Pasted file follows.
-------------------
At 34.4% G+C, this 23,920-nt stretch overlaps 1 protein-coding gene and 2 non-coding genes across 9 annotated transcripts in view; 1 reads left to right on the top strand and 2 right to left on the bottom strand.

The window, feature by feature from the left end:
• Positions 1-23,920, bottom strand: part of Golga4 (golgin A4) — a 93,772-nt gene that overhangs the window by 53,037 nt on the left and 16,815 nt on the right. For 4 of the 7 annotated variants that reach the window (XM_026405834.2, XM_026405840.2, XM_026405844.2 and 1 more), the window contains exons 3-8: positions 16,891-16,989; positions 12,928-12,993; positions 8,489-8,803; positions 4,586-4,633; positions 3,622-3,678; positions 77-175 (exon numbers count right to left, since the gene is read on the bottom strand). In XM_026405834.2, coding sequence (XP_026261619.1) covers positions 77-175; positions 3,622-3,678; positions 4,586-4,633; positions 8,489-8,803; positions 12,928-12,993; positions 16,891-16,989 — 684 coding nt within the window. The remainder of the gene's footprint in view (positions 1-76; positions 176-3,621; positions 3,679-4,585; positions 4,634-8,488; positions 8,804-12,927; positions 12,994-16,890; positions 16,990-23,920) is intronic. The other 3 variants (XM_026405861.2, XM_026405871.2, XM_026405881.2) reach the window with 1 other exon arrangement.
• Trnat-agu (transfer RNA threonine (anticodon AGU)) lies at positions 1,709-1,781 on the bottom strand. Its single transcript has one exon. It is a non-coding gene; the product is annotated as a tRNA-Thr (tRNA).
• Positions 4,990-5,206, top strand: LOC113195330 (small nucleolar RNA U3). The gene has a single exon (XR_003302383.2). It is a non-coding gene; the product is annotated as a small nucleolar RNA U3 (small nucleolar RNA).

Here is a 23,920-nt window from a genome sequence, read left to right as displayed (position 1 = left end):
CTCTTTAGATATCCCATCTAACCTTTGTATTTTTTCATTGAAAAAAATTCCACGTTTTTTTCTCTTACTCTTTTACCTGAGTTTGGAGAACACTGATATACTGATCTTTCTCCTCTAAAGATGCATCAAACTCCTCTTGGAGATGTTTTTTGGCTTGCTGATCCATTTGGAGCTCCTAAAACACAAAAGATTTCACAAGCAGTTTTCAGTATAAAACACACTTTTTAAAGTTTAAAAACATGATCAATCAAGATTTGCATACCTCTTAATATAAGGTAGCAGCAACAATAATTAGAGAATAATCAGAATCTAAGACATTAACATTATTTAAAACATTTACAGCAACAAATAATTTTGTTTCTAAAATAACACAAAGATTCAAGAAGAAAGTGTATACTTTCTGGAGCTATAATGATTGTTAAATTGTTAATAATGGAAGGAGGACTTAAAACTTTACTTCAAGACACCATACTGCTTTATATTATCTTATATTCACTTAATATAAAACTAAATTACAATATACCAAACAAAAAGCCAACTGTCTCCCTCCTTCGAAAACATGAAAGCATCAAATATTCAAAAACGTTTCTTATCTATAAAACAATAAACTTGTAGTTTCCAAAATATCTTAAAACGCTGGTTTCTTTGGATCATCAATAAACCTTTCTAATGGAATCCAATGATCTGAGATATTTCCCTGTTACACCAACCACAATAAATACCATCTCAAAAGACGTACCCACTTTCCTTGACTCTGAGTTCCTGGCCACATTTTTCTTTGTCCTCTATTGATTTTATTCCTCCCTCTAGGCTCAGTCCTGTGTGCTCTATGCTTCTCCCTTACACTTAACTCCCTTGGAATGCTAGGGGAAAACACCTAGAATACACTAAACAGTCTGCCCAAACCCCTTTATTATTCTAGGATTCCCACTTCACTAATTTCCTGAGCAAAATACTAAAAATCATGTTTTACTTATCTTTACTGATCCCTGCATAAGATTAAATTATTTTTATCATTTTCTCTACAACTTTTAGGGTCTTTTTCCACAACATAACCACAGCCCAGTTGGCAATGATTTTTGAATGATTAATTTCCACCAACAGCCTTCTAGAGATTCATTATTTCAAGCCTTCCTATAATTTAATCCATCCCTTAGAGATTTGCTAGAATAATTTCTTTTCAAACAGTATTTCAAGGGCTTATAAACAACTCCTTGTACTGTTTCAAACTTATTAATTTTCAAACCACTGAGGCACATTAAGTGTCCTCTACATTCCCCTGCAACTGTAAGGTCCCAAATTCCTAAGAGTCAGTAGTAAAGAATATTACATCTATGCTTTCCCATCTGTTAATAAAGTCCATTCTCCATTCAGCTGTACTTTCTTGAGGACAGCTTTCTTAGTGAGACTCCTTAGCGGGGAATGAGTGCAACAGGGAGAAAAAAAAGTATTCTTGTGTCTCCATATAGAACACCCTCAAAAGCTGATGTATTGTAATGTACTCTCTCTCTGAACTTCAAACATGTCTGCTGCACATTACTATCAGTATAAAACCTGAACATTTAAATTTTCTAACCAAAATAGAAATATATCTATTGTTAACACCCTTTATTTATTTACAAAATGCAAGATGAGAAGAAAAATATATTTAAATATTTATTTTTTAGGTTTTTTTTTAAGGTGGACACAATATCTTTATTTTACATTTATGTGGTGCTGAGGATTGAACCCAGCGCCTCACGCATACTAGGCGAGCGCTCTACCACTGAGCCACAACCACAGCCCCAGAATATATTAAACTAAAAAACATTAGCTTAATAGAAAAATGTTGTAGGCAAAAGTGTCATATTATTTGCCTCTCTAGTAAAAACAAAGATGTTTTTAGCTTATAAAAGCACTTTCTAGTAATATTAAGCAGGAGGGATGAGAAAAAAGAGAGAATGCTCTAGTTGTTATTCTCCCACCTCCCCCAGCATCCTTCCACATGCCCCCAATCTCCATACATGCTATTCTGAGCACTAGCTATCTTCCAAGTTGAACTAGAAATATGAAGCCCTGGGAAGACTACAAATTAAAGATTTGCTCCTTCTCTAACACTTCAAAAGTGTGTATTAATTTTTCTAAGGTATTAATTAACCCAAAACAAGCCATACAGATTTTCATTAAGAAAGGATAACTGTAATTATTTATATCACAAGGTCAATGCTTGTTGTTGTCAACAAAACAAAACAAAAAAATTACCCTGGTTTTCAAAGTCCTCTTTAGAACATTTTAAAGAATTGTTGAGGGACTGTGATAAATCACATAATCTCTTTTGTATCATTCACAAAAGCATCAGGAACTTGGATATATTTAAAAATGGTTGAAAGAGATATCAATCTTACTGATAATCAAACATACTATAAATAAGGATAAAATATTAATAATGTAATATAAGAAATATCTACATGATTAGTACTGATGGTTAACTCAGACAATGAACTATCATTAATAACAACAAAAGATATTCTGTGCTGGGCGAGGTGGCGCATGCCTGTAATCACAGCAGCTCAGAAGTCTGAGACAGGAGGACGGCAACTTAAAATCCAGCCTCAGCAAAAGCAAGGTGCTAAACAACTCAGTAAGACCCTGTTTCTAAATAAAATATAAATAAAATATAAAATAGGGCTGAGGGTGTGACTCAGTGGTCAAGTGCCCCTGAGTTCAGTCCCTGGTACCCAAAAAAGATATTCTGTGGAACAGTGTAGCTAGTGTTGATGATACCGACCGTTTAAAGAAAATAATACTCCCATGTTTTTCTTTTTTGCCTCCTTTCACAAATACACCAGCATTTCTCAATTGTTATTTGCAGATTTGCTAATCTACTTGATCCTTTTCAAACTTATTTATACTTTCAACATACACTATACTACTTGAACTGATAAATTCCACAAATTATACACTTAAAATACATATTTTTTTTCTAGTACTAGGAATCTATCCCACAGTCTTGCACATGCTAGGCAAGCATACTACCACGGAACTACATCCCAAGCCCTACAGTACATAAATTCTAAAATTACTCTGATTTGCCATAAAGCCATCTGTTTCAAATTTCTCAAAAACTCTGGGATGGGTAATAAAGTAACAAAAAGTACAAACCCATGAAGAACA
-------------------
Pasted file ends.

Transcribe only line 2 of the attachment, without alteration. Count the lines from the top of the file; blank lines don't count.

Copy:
The window, feature by feature from the left end: